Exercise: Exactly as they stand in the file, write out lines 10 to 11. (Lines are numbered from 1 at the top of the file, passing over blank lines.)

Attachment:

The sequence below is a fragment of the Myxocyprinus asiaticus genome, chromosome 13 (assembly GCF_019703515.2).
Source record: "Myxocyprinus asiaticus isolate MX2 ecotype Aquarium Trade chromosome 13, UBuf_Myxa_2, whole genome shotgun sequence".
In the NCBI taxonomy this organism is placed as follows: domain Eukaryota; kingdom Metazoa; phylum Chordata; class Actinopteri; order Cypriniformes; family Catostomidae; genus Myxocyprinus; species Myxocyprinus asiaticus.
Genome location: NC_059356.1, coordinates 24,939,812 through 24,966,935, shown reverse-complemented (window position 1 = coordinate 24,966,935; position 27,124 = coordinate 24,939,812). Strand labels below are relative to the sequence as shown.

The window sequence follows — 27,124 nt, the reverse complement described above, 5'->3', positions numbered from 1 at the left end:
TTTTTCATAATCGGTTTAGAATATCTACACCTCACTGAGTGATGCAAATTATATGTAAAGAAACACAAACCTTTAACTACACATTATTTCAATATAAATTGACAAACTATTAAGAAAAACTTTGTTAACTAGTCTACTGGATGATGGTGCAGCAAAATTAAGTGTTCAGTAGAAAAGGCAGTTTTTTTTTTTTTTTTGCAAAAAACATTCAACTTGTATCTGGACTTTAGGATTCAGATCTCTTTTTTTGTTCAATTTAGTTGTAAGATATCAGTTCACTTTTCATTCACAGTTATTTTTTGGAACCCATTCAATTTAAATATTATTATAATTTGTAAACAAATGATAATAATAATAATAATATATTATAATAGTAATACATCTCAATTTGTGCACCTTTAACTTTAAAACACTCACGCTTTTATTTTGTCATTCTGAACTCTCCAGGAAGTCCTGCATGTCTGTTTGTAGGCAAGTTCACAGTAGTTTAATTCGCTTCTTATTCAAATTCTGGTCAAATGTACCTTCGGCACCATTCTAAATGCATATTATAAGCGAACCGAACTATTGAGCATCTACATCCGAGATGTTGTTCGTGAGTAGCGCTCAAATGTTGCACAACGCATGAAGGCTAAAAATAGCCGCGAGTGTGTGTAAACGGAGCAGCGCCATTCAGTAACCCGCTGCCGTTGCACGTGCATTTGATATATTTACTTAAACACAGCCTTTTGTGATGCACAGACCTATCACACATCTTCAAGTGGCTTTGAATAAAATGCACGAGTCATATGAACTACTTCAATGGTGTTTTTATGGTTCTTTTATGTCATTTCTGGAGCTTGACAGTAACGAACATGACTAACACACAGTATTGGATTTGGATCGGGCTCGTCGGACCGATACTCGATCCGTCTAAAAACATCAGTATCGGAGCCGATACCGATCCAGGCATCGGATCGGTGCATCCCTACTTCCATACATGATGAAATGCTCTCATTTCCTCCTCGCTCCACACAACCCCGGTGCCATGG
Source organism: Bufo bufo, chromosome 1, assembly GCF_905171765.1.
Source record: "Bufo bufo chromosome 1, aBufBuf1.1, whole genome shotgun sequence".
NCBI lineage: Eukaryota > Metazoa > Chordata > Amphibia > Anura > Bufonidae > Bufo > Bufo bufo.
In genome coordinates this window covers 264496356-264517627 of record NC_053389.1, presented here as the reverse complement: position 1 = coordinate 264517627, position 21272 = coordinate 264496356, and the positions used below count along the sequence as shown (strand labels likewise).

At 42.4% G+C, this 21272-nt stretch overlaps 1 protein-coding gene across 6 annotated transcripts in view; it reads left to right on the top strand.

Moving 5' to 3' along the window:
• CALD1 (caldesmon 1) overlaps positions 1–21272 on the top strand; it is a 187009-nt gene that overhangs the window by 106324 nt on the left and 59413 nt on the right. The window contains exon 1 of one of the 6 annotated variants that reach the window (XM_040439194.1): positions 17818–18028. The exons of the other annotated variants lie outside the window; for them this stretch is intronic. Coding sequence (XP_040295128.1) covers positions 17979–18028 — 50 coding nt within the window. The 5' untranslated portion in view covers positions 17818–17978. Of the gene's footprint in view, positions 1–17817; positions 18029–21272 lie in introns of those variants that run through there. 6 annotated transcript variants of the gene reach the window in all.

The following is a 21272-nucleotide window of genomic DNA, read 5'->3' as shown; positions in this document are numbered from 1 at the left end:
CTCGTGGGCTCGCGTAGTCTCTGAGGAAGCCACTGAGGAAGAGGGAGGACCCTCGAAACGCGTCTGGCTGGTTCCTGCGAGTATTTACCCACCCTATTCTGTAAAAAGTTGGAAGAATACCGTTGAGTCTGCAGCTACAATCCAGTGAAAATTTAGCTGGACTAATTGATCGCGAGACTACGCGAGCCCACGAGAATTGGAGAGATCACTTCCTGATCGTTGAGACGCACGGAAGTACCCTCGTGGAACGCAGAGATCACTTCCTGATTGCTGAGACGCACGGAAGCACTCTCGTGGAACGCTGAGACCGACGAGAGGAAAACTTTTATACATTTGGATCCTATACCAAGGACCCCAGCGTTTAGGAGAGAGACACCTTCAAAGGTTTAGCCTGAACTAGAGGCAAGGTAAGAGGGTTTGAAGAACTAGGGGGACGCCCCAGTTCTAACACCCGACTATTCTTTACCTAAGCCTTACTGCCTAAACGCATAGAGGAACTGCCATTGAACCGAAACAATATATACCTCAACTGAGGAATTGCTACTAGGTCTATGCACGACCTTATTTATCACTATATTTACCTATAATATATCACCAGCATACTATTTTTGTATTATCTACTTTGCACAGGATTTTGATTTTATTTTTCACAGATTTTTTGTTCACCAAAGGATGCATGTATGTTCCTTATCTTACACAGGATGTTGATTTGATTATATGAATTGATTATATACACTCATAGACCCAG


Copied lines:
In genome coordinates this window covers 264496356-264517627 of record NC_053389.1, presented here as the reverse complement: position 1 = coordinate 264517627, position 21272 = coordinate 264496356, and the positions used below count along the sequence as shown (strand labels likewise).

At 42.4% G+C, this 21272-nt stretch overlaps 1 protein-coding gene across 6 annotated transcripts in view; it reads left to right on the top strand.